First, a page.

‘Positive *liberty’ is supposed to be
when you are able to do whatever you (ought to) want to do, rather than merely not
being actively prevented from doing something (which is ‘negative liberty’).
The main problem with ‘positive liberty’ is that it appears to be a tendentious
attempt to belittle the *liberal or *libertarian conception of liberty. For ‘positive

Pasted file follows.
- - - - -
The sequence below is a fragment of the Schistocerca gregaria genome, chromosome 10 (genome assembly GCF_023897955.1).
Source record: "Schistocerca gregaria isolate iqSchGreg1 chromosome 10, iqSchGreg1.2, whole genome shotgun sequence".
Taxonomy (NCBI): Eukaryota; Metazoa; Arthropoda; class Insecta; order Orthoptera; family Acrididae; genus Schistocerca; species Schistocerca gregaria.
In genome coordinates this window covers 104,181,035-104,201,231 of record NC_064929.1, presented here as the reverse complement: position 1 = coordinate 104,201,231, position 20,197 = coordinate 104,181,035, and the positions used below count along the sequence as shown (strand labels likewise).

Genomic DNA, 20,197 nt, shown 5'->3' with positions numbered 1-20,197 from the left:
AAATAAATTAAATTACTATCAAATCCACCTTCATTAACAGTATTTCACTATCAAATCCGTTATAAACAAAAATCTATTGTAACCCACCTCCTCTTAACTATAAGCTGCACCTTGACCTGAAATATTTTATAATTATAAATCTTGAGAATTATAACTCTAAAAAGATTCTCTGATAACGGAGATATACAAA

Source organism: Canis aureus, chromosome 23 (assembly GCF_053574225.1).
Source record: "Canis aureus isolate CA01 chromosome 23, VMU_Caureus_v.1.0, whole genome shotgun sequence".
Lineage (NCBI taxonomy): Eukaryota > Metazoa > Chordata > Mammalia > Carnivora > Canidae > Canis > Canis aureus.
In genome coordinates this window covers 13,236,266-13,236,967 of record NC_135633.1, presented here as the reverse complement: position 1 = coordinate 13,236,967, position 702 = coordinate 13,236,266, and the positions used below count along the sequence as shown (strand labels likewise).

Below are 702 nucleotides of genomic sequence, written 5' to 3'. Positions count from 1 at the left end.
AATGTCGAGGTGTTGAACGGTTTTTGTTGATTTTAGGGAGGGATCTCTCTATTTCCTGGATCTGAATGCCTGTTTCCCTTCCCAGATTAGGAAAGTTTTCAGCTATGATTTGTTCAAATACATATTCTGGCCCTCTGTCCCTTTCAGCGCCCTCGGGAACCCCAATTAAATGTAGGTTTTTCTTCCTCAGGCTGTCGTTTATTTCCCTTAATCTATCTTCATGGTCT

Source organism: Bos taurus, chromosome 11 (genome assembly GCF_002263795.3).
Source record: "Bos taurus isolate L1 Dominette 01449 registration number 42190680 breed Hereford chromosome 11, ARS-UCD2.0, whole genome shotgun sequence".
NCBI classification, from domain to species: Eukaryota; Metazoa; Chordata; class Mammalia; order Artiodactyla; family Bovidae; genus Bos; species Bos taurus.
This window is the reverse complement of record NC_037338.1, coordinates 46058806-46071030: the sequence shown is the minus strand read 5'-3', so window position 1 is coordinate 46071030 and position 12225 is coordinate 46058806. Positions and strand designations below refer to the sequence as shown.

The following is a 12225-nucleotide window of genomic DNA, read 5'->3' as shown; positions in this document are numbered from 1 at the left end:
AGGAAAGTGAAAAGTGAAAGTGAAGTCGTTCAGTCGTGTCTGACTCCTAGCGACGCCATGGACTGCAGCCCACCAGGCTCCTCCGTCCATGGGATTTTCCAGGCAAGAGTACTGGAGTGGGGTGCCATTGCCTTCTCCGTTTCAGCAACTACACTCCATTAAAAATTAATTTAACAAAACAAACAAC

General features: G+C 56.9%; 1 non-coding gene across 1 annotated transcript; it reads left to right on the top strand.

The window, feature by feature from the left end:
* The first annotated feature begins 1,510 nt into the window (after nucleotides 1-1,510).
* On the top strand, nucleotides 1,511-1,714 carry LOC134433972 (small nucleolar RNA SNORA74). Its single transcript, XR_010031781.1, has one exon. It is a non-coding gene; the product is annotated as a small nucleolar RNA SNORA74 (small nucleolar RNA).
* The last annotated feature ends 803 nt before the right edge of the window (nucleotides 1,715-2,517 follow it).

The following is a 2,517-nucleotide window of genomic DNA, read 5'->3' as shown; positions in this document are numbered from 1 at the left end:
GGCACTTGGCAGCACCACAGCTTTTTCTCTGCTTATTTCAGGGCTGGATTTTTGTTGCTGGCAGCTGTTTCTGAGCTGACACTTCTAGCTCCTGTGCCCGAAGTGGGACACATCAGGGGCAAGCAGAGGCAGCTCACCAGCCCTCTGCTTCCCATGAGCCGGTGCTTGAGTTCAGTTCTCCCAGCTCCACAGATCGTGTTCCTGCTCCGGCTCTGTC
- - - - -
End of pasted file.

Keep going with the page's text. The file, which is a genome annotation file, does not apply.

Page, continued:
liberty’ looks much more like ability or, valuable/approved, opportunity (in
many cases it is a *privilege at the *tax victims’ expense, who
thereby become underprivileged). It is conceptually confusing to try to dress
these up as the kind of ‘liberty’ that really matters, rather than to argue for
their importance independently and admit that liberty might need to be
constrained in order to promote them. It smacks of *politically-correct

A Dictionary of Libertarianism